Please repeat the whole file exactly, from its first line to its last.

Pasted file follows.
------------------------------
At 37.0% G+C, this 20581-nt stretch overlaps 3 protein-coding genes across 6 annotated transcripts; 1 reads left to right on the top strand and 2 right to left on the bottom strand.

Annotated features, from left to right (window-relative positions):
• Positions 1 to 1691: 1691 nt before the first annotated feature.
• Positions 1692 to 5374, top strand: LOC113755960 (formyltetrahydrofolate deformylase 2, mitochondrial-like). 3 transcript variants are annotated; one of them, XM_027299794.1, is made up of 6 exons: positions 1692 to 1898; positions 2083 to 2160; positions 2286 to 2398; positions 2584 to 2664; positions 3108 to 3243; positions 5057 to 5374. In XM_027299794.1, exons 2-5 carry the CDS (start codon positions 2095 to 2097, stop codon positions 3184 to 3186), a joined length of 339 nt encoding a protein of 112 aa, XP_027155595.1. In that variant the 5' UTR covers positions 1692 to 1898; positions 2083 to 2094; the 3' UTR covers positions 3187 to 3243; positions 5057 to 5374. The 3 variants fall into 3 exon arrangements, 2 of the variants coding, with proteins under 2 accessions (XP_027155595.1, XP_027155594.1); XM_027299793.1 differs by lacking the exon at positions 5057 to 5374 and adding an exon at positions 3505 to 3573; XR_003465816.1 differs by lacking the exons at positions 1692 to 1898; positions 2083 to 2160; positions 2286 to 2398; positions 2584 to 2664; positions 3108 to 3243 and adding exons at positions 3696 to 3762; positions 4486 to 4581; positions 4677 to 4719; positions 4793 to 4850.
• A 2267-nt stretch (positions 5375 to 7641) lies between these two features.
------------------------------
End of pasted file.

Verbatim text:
At 37.0% G+C, this 20581-nt stretch overlaps 3 protein-coding genes across 6 annotated transcripts; 1 reads left to right on the top strand and 2 right to left on the bottom strand.

Annotated features, from left to right (window-relative positions):
• Positions 1 to 1691: 1691 nt before the first annotated feature.
• Positions 1692 to 5374, top strand: LOC113755960 (formyltetrahydrofolate deformylase 2, mitochondrial-like). 3 transcript variants are annotated; one of them, XM_027299794.1, is made up of 6 exons: positions 1692 to 1898; positions 2083 to 2160; positions 2286 to 2398; positions 2584 to 2664; positions 3108 to 3243; positions 5057 to 5374. In XM_027299794.1, exons 2-5 carry the CDS (start codon positions 2095 to 2097, stop codon positions 3184 to 3186), a joined length of 339 nt encoding a protein of 112 aa, XP_027155595.1. In that variant the 5' UTR covers positions 1692 to 1898; positions 2083 to 2094; the 3' UTR covers positions 3187 to 3243; positions 5057 to 5374. The 3 variants fall into 3 exon arrangements, 2 of the variants coding, with proteins under 2 accessions (XP_027155595.1, XP_027155594.1); XM_027299793.1 differs by lacking the exon at positions 5057 to 5374 and adding an exon at positions 3505 to 3573; XR_003465816.1 differs by lacking the exons at positions 1692 to 1898; positions 2083 to 2160; positions 2286 to 2398; positions 2584 to 2664; positions 3108 to 3243 and adding exons at positions 3696 to 3762; positions 4486 to 4581; positions 4677 to 4719; positions 4793 to 4850.
• A 2267-nt stretch (positions 5375 to 7641) lies between these two features.